This river inspired me to become an environmental lawyer, to defend our rights as Canadians to a healthy environment. In turn, this afforded me the opportunity to work with the great organization, the Ottawa Riverkeeper, on the very topic we are debating today: the proper governance of this national capital watershed.
For about a decade, I have advocated that we establish a similar kind of council. Therefore, I want to commend the member for Ottawa South for bringing this motion forward.
Now I represent the riding of Pontiac whose very history is defined by the Ottawa River and all its great tributaries, the Dumoine, the Coulonge, the Noir, and the Gatineau. As the member for Edmonton Strathcona pointed out, it was the Anishinabe peoples who called it the Kitchissippi, the great river. Meegwetch for our indigenous friends who have taught us so much over the years about the importance of this waterway. In particular, I would highlight the incredible contributions of the late Grand Chief William Commanda with whom I collaborated to prevent uranium exploration in this watershed.
Over 400 years ago, Samuel de Champlain met the Algonquin chief, Tessouat, who collected the tolls that the Algonquins charged fur traders travelling on the Ottawa River. Chief Tessouat's authority and the historic role of the Algonquins in controlling passage on the Ottawa River is a good starting point for debate on this motion.
The Ottawa River watershed is among the most impressive in Canada and continues to play an important historic, environmental, and economic role. For much of its length, it functions as the boundary between Quebec and Ontario. Located on traditional Algonquin land, it flows through our nation's capital and serves as a wildlife corridor and a natural route for the region's inhabitants.
The river provides us with fresh drinking water, fertile agricultural land, hydroelectricity, and lumber to build our houses. The watershed provides for us all.
The Ottawa River watershed is an engine of economic growth in the region and supports many small and medium-sized businesses in such industries as forestry, fishing, and tourism. It is home to an agricultural industry estimated at $100 million.
The rivers itself is also the main source of drinking water for many communities in the region, including the 30,000 people that I represent in the Plateau, Aylmer, Limbour, and Mont-Luc areas of Gatineau. It is also a continual source of hydroelectric energy for western Quebec and eastern Ontario.
However, it is a fragile ecosystem, and its habitat, which is home to a number of endangered species, is threatened by the historical and current use. A good example is the recent dumping of millions of litres of untreated sewage into the Lièvre River, which flows directly into the Ottawa River.
All levels of government—federal, provincial, municipal, and indigenous—must work together to do more to protect this resource. Water management in Canada does not fall clearly within the jurisdiction of a single level of government. It falls under federal, provincial, and municipal jurisdiction.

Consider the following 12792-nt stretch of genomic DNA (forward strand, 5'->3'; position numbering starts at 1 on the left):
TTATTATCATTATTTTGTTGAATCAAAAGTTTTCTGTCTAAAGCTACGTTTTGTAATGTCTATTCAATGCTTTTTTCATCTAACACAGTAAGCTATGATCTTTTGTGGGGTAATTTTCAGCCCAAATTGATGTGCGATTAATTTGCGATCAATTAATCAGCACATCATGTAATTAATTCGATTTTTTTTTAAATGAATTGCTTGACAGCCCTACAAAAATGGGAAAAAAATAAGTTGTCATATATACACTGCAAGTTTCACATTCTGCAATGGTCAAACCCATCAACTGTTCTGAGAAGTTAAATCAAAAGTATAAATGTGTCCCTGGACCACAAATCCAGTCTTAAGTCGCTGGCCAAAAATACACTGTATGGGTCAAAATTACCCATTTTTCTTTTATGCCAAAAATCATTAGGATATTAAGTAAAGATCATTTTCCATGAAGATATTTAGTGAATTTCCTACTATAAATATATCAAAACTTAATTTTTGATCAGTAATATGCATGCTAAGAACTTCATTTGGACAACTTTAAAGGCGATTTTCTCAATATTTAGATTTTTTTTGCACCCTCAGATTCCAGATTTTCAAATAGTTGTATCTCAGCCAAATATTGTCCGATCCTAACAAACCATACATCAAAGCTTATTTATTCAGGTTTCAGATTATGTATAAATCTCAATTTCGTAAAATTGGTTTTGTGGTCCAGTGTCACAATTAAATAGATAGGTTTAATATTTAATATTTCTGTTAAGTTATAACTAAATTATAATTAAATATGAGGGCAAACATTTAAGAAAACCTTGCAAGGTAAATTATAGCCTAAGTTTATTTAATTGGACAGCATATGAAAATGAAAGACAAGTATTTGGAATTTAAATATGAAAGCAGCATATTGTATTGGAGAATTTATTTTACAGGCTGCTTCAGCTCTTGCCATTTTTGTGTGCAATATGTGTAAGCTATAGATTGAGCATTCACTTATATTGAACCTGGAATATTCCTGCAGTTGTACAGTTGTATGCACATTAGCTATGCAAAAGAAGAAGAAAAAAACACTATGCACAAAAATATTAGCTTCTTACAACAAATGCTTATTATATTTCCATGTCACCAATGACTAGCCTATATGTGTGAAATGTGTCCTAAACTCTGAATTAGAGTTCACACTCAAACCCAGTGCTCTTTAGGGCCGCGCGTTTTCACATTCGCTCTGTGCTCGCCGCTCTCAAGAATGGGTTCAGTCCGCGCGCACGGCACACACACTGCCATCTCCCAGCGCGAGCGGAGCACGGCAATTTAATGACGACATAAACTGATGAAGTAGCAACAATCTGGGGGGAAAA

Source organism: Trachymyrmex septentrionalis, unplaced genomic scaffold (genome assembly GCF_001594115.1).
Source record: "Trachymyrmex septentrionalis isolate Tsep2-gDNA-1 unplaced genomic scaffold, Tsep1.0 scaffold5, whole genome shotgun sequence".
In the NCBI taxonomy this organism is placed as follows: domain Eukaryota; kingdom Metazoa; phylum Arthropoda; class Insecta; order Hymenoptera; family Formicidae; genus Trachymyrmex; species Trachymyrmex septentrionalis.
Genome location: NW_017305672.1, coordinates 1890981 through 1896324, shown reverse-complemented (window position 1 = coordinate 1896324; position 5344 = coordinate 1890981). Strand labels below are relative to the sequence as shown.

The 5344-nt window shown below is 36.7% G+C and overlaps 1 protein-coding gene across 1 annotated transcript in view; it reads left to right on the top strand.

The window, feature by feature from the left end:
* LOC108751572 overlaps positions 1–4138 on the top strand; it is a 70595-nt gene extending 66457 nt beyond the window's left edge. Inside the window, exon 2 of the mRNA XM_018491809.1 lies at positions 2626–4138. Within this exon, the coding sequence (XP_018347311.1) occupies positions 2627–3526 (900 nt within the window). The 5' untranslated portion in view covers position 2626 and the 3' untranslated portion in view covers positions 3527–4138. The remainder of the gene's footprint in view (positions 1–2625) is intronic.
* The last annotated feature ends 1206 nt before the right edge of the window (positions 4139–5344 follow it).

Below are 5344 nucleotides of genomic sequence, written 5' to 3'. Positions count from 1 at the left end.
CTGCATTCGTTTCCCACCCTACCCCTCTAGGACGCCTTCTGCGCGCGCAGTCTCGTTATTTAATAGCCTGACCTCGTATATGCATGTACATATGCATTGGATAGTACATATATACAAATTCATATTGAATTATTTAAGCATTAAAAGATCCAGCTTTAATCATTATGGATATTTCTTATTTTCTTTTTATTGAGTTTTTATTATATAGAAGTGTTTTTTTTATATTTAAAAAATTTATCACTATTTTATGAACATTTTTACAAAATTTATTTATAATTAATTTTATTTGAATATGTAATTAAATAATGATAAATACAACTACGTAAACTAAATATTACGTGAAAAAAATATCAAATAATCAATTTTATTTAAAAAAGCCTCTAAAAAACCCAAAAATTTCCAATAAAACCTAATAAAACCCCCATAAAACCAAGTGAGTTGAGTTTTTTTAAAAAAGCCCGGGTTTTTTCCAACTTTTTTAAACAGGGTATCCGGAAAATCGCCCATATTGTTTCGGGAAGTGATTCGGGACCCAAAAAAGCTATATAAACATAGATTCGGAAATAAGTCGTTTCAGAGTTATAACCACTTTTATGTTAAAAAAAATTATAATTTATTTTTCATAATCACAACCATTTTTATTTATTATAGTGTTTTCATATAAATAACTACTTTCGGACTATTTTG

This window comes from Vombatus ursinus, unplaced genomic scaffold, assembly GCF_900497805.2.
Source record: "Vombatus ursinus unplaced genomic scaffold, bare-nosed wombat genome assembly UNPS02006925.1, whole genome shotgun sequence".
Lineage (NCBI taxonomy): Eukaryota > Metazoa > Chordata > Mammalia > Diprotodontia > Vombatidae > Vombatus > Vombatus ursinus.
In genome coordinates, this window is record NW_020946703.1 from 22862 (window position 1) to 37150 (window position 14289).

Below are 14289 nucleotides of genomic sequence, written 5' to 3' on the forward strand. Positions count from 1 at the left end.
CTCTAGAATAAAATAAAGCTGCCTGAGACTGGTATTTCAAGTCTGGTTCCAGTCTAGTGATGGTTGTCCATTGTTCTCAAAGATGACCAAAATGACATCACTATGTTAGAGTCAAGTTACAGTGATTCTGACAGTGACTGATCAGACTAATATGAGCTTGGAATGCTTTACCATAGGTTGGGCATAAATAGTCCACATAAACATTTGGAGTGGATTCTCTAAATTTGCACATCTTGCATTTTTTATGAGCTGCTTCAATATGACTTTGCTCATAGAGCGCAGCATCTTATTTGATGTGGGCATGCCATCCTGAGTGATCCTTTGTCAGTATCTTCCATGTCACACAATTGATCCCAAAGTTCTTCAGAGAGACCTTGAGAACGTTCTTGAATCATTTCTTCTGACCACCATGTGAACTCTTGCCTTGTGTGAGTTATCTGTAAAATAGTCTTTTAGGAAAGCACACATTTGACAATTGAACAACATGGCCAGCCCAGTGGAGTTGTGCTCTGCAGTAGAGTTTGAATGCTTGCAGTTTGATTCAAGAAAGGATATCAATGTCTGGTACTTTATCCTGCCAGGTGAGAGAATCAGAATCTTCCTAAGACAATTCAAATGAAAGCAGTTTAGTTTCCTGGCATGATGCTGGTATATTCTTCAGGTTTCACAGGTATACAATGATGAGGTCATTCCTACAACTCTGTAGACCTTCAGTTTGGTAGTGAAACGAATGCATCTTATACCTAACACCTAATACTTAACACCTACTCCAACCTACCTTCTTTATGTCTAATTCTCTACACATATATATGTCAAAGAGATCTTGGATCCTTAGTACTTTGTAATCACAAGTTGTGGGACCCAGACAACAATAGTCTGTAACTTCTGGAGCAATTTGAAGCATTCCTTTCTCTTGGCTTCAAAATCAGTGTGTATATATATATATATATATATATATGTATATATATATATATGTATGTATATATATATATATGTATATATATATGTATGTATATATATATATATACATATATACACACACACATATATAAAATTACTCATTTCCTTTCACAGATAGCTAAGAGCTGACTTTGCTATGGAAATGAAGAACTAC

Indigenous peoples, particularly the Algonquin Nation, also have various constitutionally protected rights associated with the use of water, including fishing and navigation.
The current governance structure of the Ottawa River watershed is, in my opinion, inadequate. The Ottawa River Regulation Planning Board, which was established in 1983 as an intergovernmental body composed of the governments of Canada, Ontario, and Quebec, is responsible for regulating water flows for hydroelectric production and for flood prevention along the Ottawa River basin. Its mandate is to achieve integrated management by which dam operators can make water flow decisions with full knowledge of the impact that they will have on water levels downstream in other areas of the basin.
However, the committee does not have a mandate to protect the environment. In fact, the board does not actually have an integrated management structure in place where environmental, municipal, aboriginal, and other interests with respect to the watershed can contribute their views, and contribute their knowledge. It creates a bit of a jurisdictional silo in respect of flows and hydroelectricity, but not the entire ecological picture. This is an anomaly, as my learned colleague from Ottawa South pointed out, as many other important watersheds, like the St. Lawrence and Fraser rivers, have integrated management plans, which involve co-operation between, at the minimum, the federal and provincial levels of government.
I support this motion because it will enable our Liberal government and those experts who are so familiar with the Ottawa River to work with different levels of government, Ontario, Quebec, Gatineau, Ottawa, and other local municipalities, to enact and implement improvements in Ottawa River watershed protection and governance.
This motion would allow our government to negotiate an Ottawa River watershed action plan. That is what I would hope would come out of the work of such a council. I hope that would be a collaborative initiative with all levels of government.